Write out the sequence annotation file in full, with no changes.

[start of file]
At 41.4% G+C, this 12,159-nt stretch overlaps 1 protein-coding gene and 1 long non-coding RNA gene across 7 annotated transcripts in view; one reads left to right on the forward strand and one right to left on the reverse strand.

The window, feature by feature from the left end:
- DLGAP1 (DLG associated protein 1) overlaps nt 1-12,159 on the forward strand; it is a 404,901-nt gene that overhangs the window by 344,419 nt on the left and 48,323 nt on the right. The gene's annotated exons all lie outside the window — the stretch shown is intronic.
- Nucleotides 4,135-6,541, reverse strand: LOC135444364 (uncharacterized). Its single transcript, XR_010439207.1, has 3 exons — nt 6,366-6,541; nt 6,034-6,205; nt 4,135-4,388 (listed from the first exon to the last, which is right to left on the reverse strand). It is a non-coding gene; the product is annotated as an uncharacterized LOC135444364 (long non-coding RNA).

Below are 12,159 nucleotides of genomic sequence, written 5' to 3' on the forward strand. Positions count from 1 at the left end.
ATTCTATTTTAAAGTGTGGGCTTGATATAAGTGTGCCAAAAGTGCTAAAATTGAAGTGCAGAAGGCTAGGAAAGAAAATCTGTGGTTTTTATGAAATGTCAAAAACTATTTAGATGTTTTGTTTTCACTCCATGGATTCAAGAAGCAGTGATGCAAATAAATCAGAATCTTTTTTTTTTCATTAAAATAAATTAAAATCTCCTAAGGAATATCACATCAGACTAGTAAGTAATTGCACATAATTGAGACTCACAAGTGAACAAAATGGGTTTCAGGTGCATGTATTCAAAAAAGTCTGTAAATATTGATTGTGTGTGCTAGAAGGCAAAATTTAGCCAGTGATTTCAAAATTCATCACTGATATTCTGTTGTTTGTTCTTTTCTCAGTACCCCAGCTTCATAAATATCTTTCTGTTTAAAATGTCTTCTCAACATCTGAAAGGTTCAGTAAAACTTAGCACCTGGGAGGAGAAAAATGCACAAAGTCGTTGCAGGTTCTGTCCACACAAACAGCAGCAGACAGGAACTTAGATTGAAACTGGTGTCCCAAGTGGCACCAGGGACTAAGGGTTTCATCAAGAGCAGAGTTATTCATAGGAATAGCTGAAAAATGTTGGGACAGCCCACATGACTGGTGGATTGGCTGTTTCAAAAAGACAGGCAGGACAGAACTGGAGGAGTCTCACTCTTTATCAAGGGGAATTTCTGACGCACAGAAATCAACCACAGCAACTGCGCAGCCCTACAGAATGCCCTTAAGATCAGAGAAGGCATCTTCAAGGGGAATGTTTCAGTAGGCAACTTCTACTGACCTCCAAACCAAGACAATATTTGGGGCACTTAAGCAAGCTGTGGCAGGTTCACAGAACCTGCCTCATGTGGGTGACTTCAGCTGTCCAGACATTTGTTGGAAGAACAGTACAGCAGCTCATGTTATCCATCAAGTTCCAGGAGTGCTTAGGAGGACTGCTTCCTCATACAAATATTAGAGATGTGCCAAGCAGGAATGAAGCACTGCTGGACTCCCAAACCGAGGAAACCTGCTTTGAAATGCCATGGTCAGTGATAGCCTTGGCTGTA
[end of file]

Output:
At 41.4% G+C, this 12,159-nt stretch overlaps 1 protein-coding gene and 1 long non-coding RNA gene across 7 annotated transcripts in view; one reads left to right on the forward strand and one right to left on the reverse strand.

The window, feature by feature from the left end:
- DLGAP1 (DLG associated protein 1) overlaps nt 1-12,159 on the forward strand; it is a 404,901-nt gene that overhangs the window by 344,419 nt on the left and 48,323 nt on the right. The gene's annotated exons all lie outside the window — the stretch shown is intronic.
- Nucleotides 4,135-6,541, reverse strand: LOC135444364 (uncharacterized). Its single transcript, XR_010439207.1, has 3 exons — nt 6,366-6,541; nt 6,034-6,205; nt 4,135-4,388 (listed from the first exon to the last, which is right to left on the reverse strand). It is a non-coding gene; the product is annotated as an uncharacterized LOC135444364 (long non-coding RNA).

Below are 12,159 nucleotides of genomic sequence, written 5' to 3' on the forward strand. Positions count from 1 at the left end.
ATTCTATTTTAAAGTGTGGGCTTGATATAAGTGTGCCAAAAGTGCTAAAATTGAAGTGCAGAAGGCTAGGAAAGAAAATCTGTGGTTTTTATGAAATGTCAAAAACTATTTAGATGTTTTGTTTTCACTCCATGGATTCAAGAAGCAGTGATGCAAATAAATCAGAATCTTTTTTTTTTCATTAAAATAAATTAAAATCTCCTAAGGAATATCACATCAGACTAGTAAGTAATTGCACATAATTGAGACTCACAAGTGAACAAAATGGGTTTCAGGTGCATGTATTCAAAAAAGTCTGTAAATATTGATTGTGTGTGCTAGAAGGCAAAATTTAGCCAGTGATTTCAAAATTCATCACTGATATTCTGTTGTTTGTTCTTTTCTCAGTACCCCAGCTTCATAAATATCTTTCTGTTTAAAATGTCTTCTCAACATCTGAAAGGTTCAGTAAAACTTAGCACCTGGGAGGAGAAAAATGCACAAAGTCGTTGCAGGTTCTGTCCACACAAACAGCAGCAGACAGGAACTTAGATTGAAACTGGTGTCCCAAGTGGCACCAGGGACTAAGGGTTTCATCAAGAGCAGAGTTATTCATAGGAATAGCTGAAAAATGTTGGGACAGCCCACATGACTGGTGGATTGGCTGTTTCAAAAAGACAGGCAGGACAGAACTGGAGGAGTCTCACTCTTTATCAAGGGGAATTTCTGACGCACAGAAATCAACCACAGCAACTGCGCAGCCCTACAGAATGCCCTTAAGATCAGAGAAGGCATCTTCAAGGGGAATGTTTCAGTAGGCAACTTCTACTGACCTCCAAACCAAGACAATATTTGGGGCACTTAAGCAAGCTGTGGCAGGTTCACAGAACCTGCCTCATGTGGGTGACTTCAGCTGTCCAGACATTTGTTGGAAGAACAGTACAGCAGCTCATGTTATCCATCAAGTTCCAGGAGTGCTTAGGAGGACTGCTTCCTCATACAAATATTAGAGATGTGCCAAGCAGGAATGAAGCACTGCTGGACTCCCAAACCGAGGAAACCTGCTTTGAAATGCCATGGTCAGTGATAGCCTTGGCTGTA